CALEDONIA, Minn. (KTTC) -- The FBI looked at it, there have been internal and outside investigations and two county employees have been punished over the use of government property to make "pirate" or duplicate DVDs of movies.
In mid-2009, former Houston County digital network administrator Lindsay Pierce saw what he calls "suspicious activity" at the Sheriff's Office.
"The county owns a duplicator that will make five discs at a time that we use for court cases and things like that, and I had replaced four or five drives and that seemed unusual. I actually saw one of the people involved actually making movies," Pierce said.
Pierce found an email that suggested a number of Houston County Sheriff's Office employees were involved in an illegal DVD copying operation.
"The emails were from Mark Olson to Kevin Walther and Scott Yeiter, who was the chief deputy, with an attachment in there about the blockbuster Fab DVD operation. And in there it stated that Andy Milde who is the IS director and Doug Ely preferred one option compared to the other. It's all in black and white," Pierce said.
Kevin Kelleher was a Houston County Commissioner for 16 years. He says he brought the issue before the county board a number of times.
"I've given them evidence that I had that showed that members of the Houston County Sheriff's Department were in fact copying DVDs. Not just ones or twos, but hundreds," Kelleher said.
FBI agents from Rochester confirmed that they looked into the allegations. They said they spent an hour in Caledonia before deciding the case didn't fall within their federal prosecuting guidelines. The FBI suggested that the County Attorney initiate an internal investigation.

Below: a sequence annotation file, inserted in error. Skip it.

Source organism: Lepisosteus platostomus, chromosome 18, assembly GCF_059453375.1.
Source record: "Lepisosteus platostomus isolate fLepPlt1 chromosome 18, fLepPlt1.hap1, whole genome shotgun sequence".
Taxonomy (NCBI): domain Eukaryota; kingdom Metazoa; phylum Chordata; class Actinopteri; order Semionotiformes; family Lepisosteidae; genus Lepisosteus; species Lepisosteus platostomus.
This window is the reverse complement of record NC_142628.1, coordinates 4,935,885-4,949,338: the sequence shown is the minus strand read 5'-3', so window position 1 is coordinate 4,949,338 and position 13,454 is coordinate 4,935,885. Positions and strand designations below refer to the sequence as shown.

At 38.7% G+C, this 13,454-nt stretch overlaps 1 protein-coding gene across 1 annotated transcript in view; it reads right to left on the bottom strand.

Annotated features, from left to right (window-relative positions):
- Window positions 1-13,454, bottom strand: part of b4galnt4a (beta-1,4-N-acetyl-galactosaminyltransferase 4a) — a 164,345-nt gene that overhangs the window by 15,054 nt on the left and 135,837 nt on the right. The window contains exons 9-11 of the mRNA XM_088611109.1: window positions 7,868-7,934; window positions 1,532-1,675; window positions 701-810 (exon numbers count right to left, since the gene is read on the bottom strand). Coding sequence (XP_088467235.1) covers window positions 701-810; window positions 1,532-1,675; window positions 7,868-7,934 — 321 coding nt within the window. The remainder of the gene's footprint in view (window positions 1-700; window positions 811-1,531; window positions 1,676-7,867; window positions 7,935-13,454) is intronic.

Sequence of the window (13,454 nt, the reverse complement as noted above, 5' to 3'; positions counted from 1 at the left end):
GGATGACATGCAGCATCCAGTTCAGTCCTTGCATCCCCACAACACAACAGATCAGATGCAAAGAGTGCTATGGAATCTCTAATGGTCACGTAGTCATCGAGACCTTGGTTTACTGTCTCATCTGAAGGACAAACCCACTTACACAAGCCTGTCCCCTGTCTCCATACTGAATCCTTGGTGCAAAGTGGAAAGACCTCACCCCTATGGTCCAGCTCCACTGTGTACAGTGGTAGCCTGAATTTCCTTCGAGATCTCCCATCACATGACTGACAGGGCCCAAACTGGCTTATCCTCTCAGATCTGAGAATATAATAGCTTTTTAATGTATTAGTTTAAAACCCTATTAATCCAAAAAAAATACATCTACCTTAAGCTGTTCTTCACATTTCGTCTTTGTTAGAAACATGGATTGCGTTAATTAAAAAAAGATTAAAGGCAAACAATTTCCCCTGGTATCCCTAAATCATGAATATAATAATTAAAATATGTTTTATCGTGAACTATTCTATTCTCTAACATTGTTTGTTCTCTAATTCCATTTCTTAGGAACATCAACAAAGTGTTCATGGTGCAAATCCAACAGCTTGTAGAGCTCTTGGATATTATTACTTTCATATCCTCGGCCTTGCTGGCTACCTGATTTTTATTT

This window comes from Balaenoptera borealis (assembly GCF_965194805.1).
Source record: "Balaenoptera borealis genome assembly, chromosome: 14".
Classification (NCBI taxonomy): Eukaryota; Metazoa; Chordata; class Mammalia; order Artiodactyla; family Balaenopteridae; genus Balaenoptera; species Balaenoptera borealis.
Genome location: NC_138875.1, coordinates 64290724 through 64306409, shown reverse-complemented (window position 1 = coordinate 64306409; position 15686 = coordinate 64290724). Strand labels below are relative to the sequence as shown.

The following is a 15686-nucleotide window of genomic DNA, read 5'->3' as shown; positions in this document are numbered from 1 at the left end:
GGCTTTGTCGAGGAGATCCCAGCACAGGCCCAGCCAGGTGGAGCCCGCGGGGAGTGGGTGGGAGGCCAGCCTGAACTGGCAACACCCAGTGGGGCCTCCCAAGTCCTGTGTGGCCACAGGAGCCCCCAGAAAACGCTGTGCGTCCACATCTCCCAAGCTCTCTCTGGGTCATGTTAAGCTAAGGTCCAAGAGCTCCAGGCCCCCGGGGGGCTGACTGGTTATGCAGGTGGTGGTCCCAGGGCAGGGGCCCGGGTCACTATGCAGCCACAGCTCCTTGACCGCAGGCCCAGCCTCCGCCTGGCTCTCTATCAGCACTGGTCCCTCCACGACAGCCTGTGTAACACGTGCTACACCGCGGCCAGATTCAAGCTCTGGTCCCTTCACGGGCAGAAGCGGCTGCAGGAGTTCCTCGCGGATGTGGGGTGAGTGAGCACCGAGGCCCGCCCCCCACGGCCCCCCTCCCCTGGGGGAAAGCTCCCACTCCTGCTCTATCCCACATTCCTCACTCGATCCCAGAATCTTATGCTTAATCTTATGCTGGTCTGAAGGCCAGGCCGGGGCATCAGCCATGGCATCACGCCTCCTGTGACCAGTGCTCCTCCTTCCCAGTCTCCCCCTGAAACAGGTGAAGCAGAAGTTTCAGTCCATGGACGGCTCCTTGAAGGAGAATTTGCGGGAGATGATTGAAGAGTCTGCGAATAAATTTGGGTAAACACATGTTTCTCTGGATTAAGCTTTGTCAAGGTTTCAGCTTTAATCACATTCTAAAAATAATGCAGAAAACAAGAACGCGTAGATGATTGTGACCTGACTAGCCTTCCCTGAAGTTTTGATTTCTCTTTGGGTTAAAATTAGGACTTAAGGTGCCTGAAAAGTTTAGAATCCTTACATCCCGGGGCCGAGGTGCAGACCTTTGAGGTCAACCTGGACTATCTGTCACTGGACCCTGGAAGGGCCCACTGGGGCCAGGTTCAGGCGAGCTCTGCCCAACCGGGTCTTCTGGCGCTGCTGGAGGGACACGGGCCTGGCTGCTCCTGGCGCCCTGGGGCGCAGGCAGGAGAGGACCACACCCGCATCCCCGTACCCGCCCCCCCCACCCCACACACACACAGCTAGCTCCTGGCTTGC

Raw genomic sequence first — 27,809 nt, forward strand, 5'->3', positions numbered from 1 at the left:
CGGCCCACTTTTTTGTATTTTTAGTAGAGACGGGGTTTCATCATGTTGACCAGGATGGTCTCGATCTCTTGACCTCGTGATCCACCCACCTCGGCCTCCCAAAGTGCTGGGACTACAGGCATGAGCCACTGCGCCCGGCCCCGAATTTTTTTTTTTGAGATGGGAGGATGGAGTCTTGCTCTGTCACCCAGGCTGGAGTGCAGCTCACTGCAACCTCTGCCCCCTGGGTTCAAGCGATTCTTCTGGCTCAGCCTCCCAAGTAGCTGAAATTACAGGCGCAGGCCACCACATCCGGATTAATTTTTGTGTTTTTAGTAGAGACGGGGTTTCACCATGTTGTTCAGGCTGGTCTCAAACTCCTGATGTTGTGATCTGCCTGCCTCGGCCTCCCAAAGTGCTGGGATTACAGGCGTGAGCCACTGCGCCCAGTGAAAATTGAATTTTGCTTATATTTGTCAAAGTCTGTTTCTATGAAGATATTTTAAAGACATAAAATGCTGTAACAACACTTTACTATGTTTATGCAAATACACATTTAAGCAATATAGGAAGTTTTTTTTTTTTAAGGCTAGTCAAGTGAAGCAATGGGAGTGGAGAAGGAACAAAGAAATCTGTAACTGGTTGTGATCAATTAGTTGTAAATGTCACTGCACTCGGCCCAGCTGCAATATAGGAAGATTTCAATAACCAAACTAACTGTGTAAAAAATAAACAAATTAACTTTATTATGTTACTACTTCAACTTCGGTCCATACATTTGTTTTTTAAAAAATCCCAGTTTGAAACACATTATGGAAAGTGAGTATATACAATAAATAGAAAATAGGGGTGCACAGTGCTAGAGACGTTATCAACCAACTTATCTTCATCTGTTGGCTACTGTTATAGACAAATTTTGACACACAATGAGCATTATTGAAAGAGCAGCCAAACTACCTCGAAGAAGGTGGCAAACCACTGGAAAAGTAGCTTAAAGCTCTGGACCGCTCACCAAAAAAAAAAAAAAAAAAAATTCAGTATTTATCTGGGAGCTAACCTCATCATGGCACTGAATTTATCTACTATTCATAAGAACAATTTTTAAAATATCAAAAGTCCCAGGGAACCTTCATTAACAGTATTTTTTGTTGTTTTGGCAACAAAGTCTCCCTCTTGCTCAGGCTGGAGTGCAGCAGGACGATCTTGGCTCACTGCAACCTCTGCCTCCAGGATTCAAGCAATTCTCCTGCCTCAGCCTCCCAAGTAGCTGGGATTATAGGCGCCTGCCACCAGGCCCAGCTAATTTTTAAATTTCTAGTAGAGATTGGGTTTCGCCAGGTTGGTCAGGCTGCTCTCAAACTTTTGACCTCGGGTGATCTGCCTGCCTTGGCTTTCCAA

But because the emails suggested that Sheriff Doug Ely, along with a handful of other Sheriff's Office employees, might have been involved in burning pirate DVDs, county officials recused themselves from conducting an internal investigation and hired an outside investigator.
In July 2010, the county hired a lawyer from Rosemount to investigate. Once the investigation was complete, the report became public record.
The evidence attached to the investigator's report describes a plan that the men used to split up the cost of a new DVD/FABrication program to avoid the issues they were having with Houston County equipment so they could continue copying DVDs and distributing them.
The document says that former Information Systems Director Andy Milde allowed his Blockbuster video account to be used by a person in the Sheriff's Office for the purpose of making and distributing unauthorized copies of copyrighted DVDs.
We attempted to contact Sheriff Ely and deputies more than a dozen times. None would return our calls.
"If the public cannot trust that law enforcement is law-abiding, then how can they trust that they are going to be treated with true justice?" Kelleher said.
Anyone who pops in a DVD sees the prominent warning across their screen.
No one in the case has yet been charged with any criminal wrongdoing. But the county gave written reprimands to the county's finance director at the time, Casey Bradley, and the current I.T. Director, Andy Milde, for failing to report to the State Auditor the use of county equipment for unlawful purposes.
The Houston County Attorney's Office says the case is closed.
There's been little explanation why the FBI has not pursued the DVD-duplication matter more aggressively.
The threatened punishment for reproducing or redistributing a copyrighted DVD is clear. It could be a fine of up to $250,000 and up to five years in federal prison.
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